Why don't users want that mail?


Things are extremely busy here and blogging is going to be light for a few weeks. I’ll be reposting some older blog posts that are still relevant for today’s email senders.
Today’s post is a repost from July 2009. I discuss why recipients complain about mail and how senders can lower the complaint rates. While this addresses complaint rates directly, the same series of questions can be used to investigate almost any change in performance. 

Why do recipients complain about my email?

This question is asked over and over again and there is no one single answer. There are a number of reasons and all of them interact with one another.

What factors contribute to recipient complaints?

  • High frequency – mail that is too frequent can annoy recipients and they’ll hit this is spam
  • Low frequency – mail that is too infrequent may be unfamiliar and unexpected and recipients will report the mail as spam
  • Content – mail that has content that recipients don’t like can annoy recipients into reporting spam
  • Mailing after recipient has unsubscribed – while CAN SPAM provides for 10 days to process an unsubscribe request, recipients often have much shorter expectations
  • Unrequested mail – do you really have permission from the recipient? Do they want and expect your email?
  • Mistake – sometimes recipients select large portions of their mail box and report all the mail as spam. Real mail can get caught in the selection and reported as spam.

The only one of these issues that is outside the control of the sender is the mistaken complaint. All the others are things that senders can affect.
Here at Word to the Wise, I often work with clients who are seeing delivery problems related to high complaint rates and the resultant poor reputation. I work with these kinds of clients to sift through their data to maintain as many good email addresses as possible. At the same time, in order to improve reputation the number of unengaged recpients needs to be as low as possible.  Working closely with clients I help them design and implement a strategy for list hygiene to improve reputation, response and return.

How do I know why recipients are complaining?

This is not one of those things that we can just ask recipients directly. Most recipients just do not want to hear from a sender and get even more resentful when they get mail after a complaint. When I’m working with a client to investigate high complaint rates, I start with a series of questions about the complaints.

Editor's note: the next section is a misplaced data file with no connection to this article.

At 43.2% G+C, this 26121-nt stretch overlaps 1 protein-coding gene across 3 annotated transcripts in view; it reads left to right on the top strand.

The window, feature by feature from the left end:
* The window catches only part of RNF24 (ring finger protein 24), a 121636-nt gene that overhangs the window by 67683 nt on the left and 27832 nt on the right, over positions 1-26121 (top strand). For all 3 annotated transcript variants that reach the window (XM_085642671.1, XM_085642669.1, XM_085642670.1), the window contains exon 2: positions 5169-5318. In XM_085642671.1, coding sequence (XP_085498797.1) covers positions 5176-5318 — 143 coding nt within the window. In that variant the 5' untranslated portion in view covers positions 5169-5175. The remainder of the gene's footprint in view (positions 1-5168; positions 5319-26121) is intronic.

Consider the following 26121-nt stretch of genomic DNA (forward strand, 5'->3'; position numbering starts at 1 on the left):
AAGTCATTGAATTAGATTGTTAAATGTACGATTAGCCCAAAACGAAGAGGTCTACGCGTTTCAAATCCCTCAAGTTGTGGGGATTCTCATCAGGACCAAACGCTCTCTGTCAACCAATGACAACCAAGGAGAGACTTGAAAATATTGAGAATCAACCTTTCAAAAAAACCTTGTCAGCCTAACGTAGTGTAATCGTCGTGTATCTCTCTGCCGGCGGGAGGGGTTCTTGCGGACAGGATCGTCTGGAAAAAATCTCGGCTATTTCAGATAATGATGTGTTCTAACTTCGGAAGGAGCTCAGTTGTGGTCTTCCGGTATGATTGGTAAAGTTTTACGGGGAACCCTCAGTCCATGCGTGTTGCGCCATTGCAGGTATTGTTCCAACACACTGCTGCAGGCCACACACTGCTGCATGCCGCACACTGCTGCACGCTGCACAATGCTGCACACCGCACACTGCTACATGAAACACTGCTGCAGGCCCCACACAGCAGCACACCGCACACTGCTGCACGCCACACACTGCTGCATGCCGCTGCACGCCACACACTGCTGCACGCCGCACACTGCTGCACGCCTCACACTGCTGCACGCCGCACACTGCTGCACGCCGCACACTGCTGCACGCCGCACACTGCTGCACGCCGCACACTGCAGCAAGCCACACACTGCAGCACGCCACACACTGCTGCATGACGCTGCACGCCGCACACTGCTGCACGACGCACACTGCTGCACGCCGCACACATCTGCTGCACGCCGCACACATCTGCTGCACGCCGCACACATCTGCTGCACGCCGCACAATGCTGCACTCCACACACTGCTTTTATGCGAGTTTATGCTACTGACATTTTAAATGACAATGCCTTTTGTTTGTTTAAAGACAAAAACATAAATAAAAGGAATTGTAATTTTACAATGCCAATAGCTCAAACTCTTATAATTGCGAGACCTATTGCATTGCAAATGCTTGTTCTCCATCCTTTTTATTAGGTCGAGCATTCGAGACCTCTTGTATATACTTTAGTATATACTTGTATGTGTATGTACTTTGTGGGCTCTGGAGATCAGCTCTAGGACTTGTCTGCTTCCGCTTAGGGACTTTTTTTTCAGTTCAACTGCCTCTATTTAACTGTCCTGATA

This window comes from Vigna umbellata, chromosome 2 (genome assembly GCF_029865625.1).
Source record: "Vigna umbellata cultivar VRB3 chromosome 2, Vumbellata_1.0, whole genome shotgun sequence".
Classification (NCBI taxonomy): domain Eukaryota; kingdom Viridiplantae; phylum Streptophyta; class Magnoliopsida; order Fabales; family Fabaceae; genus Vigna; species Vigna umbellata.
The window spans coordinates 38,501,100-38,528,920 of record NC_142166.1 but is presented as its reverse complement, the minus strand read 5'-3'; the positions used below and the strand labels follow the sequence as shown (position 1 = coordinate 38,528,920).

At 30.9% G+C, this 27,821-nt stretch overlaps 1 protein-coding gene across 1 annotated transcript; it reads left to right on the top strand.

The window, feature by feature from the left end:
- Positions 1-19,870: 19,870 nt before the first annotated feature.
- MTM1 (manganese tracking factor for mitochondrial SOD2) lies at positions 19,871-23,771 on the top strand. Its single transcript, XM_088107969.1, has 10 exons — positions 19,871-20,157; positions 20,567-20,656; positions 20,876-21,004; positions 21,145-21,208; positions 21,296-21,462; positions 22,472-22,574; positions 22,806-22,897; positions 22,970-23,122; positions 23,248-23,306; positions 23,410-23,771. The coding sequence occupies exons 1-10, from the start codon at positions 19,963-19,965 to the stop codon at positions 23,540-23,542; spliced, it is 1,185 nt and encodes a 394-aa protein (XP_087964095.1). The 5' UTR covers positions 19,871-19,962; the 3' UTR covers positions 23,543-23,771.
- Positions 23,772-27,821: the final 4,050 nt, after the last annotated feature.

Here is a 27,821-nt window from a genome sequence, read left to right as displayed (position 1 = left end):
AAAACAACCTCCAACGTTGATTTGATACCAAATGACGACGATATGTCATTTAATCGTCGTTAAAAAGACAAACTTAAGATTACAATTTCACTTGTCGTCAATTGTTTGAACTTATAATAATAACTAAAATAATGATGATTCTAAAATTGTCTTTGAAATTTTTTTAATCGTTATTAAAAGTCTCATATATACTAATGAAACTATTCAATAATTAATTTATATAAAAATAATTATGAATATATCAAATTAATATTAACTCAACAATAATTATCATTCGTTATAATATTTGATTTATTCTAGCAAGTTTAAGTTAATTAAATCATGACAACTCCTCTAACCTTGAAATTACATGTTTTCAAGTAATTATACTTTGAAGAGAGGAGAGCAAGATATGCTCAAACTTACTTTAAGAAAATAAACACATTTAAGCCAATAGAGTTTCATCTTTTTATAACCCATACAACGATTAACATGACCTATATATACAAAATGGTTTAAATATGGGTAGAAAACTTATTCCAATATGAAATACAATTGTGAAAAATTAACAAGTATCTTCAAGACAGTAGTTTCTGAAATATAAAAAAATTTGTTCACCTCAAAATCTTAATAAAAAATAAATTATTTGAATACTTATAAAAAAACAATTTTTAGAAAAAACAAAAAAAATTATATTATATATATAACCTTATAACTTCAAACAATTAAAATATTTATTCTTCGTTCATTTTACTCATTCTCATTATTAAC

I believe if you don’t know what is causing the complaints, then you can’t resolve the underlying problem. I start with a number of questions for my clients.

  • Is this unusual complaint behaviour? If so, what changed recently?
    • Have you added new addresses from a new source?
    • Have you resolved a problem resulting in more emails in the inbox?
    • Did you change our frequency?
    • Did you mail new or unique content?
  • Are complaint rates consistently high?
    • How are you treating our recipients?
    • Are you sending mail they expect and anticipate?
    • Are you actually sending opt-in mail?
    • Are you setting expectations appropriately during the opt-in process?

Working through those questions usually points to an issue with a particular mailing program that can be addressed and resolved.

Can I just remove complainers and not worry about the complaint rates?

In my experience, it is rare that a high complaint rate is the only problem with a mailing program. Usually, I find there are other list performance problems including poor open rates, poor click through rates, all evidence of low recipient engagement.
It can be a challenge to fix a mailing program with high complaints and low recipient engagement. The process takes longer than many senders like. It seems simpler to just deal with today’s delivery problem and hope there isn’t one tomorrow. That’s a short sighted approach. For longer term fixes, senders need to address the systemic issues that are causing the delivery problems.

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